Neuropathic pain, which is caused by nerve damage, is increasing in prevalence worldwide. This may reflect improved diagnosis, or it may be due to increased incidence of diabetes-associated neuropathy, linked to increasing levels of obesity. Other types of neuropathic pain include post-herpetic neuralgia, trigeminal neuralgia, and neuralgia caused by chemotherapy. Antidepressant drugs are sometimes used to treat neuropathic pain; however, their analgesic efficacy is unclear. A previous Cochrane review that included all antidepressants for neuropathic pain is being replaced by new reviews of individual drugs examining chronic neuropathic pain in the first instance. Venlafaxine is a reasonably well-tolerated antidepressant and is a serotonin reuptake inhibitor and weak noradrenaline reuptake inhibitor. Although not licensed for the treatment of chronic or neuropathic pain in most countries, it is sometimes used for this indication.
To assess the analgesic efficacy of, and the adverse effects associated with the clinical use of, venlafaxine for chronic neuropathic pain in adults.
We searched the Cochrane Central Register of Controlled Trials (CENTRAL) via The Cochrane Library, and MEDLINE and EMBASE via Ovid up to 14 August 2014. We reviewed the bibliographies of any randomised trials identified and review articles, contacted authors of one excluded study and searched www.clinicaltrials.gov to identify additional published or unpublished data. We also searched the meta-Register of controlled trials (mRCT) (www.controlled-trials.com/mrct) and the WHO International Clinical Trials Registry Platform (ICTRP) (apps.who.int/trialsearch/) for ongoing trials but did not find any relevant trials.
We included randomised, double-blind studies of at least two weeks' duration comparing venlafaxine with either placebo or another active treatment in chronic neuropathic pain in adults. All participants were aged 18 years or over and all included studies had at least 10 participants per treatment arm. We only included studies with full journal publication.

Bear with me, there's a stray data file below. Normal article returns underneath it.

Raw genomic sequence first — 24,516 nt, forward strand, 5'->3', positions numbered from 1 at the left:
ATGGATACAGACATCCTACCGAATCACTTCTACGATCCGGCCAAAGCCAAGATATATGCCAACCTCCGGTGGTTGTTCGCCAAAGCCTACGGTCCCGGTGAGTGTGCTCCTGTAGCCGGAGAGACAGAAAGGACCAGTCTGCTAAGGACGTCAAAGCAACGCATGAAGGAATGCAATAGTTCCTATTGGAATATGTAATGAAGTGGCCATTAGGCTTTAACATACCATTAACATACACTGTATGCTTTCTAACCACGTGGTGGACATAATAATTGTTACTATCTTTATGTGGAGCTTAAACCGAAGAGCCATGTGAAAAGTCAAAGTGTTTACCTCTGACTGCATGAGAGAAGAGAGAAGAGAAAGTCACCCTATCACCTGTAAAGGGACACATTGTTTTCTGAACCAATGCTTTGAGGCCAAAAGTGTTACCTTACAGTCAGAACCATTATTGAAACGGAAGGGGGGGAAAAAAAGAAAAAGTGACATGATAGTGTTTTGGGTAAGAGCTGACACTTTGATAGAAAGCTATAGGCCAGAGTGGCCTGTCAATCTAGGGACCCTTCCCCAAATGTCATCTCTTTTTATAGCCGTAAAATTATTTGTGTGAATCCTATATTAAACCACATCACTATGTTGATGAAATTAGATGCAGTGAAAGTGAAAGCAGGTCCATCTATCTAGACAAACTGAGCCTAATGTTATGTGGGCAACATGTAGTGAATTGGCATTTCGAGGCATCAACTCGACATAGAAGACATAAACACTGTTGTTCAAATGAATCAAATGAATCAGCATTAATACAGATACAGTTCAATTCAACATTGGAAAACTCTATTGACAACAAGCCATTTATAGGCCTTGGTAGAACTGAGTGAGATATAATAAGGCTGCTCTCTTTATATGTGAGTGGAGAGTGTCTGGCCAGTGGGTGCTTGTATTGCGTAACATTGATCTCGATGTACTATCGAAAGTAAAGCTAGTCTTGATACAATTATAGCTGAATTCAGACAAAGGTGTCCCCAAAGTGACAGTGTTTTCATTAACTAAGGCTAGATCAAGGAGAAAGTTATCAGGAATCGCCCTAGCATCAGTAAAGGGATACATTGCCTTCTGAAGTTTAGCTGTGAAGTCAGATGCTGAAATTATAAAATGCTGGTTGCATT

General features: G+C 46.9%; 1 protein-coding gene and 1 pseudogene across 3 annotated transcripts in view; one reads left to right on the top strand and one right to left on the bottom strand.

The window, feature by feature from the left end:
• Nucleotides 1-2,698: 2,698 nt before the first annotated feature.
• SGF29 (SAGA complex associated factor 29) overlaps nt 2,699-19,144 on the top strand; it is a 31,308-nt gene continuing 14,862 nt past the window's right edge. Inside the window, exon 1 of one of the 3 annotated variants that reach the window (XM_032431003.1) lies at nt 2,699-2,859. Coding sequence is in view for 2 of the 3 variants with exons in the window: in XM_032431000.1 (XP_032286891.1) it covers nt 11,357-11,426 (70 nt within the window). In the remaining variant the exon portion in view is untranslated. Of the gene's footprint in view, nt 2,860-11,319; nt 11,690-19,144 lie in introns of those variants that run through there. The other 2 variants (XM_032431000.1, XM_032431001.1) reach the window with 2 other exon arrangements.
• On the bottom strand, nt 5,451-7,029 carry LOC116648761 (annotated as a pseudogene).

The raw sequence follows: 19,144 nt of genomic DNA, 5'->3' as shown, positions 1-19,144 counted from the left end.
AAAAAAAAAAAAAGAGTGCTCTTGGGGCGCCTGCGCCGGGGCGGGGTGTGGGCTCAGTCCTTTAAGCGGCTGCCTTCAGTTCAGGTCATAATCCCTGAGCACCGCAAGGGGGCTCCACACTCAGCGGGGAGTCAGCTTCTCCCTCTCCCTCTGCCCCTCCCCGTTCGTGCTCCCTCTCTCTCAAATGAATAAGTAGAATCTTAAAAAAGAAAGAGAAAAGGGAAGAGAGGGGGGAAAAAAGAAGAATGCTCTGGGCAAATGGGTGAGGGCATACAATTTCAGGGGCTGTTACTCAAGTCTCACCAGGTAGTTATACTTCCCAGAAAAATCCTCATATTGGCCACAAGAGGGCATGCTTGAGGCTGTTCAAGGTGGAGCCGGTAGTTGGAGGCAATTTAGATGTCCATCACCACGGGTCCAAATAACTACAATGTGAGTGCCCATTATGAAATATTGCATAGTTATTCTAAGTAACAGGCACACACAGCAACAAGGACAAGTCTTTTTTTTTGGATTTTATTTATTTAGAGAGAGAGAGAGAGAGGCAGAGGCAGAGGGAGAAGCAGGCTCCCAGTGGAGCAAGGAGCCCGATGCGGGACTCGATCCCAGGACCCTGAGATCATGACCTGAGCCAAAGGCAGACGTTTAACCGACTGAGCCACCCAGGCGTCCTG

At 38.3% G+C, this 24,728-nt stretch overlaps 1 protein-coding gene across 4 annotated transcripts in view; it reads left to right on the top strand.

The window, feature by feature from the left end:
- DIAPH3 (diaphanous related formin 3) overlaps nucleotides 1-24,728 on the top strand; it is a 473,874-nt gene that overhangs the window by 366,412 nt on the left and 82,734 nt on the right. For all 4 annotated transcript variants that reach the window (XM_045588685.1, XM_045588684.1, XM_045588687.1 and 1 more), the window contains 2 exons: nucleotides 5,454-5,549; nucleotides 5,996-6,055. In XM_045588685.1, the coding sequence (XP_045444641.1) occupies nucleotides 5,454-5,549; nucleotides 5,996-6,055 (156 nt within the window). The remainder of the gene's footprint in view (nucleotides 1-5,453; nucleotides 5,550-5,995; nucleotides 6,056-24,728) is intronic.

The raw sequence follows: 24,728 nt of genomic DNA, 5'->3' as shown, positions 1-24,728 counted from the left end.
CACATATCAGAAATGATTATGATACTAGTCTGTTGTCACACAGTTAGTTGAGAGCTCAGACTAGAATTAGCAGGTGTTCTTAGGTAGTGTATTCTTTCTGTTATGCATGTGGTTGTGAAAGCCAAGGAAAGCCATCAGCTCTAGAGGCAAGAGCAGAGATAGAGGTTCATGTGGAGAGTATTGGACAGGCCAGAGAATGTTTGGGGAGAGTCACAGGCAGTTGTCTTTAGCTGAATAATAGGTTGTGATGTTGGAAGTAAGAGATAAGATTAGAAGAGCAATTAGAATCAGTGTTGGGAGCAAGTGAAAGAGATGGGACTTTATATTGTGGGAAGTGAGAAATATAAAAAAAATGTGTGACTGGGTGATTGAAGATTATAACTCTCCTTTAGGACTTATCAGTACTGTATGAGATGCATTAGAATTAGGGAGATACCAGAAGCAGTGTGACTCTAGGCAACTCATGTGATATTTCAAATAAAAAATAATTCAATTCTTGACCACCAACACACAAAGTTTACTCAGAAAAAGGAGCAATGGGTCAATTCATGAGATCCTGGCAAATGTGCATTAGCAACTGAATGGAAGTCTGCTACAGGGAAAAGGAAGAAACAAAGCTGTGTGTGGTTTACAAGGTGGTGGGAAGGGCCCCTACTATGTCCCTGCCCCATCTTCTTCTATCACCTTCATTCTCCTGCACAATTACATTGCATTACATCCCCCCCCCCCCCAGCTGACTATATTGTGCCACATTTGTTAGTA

Three review authors independently extracted data using a standard form and assessed study quality. We intend to analyse data in three tiers of evidence as described by Hearn 2014, but did not find any first-tier evidence (ie evidence meeting current best standards, with minimal risk of bias) or second-tier evidence, that was considered at some risk of bias but with adequate participant numbers (at least 200 in the comparison). Third-tier evidence is that arising from studies with small numbers of participants; studies of short duration, studies that are likely to be of limited clinical utility due to other limitations, including selection bias and attrition bias; or a combination of these.
We found six randomised, double-blind trials of at least two weeks' duration eligible for inclusion. These trials included 460 participants with neuropathic pain, with most participants having painful diabetic neuropathy. Four studies were of cross-over design and two were parallel trials. Only one trial was both parallel design and placebo-controlled. Mean age of participants ranged from 48 to 59 years. In three studies (Forssell 2004, Jia 2006 and Tasmuth 2002), only mean data were reported. Comparators included placebo, imipramine, and carbamazepine and duration of treatment ranged from two to eight weeks. The risk of bias was considerable overall in the review, especially due to the small size of most studies and due to attrition bias. Four of the six studies reported some positive benefit for venlafaxine. In the largest study by Rowbotham, 2004, 56% of participants receiving venlafaxine 150 to 225 mg achieved at least a 50% reduction in pain intensity versus 34% of participants in the placebo group and the number needed to treat for an additional beneficial outcome was 4.5. However, this study was subject to significant selection bias. Known adverse effects of venlafaxine, including somnolence, dizziness, and mild gastrointestinal problems, were reported in all studies but were not particularly problematic and, overall, adverse effects were equally prominent in placebo or other active comparator groups.
We found little compelling evidence to support the use of venlafaxine in neuropathic pain. While there was some third-tier evidence of benefit, this arose from studies that had methodological limitations and considerable risk of bias. Placebo effects were notably strong in several studies. Given that effective drug treatments for neuropathic pain are in current use, there is no evidence to revise prescribing guidelines to promote the use of venlafaxine in neuropathic pain. Although venlafaxine was generally reasonably well tolerated, there was some evidence that it can precipitate fatigue, somnolence, nausea, and dizziness in a minority of people.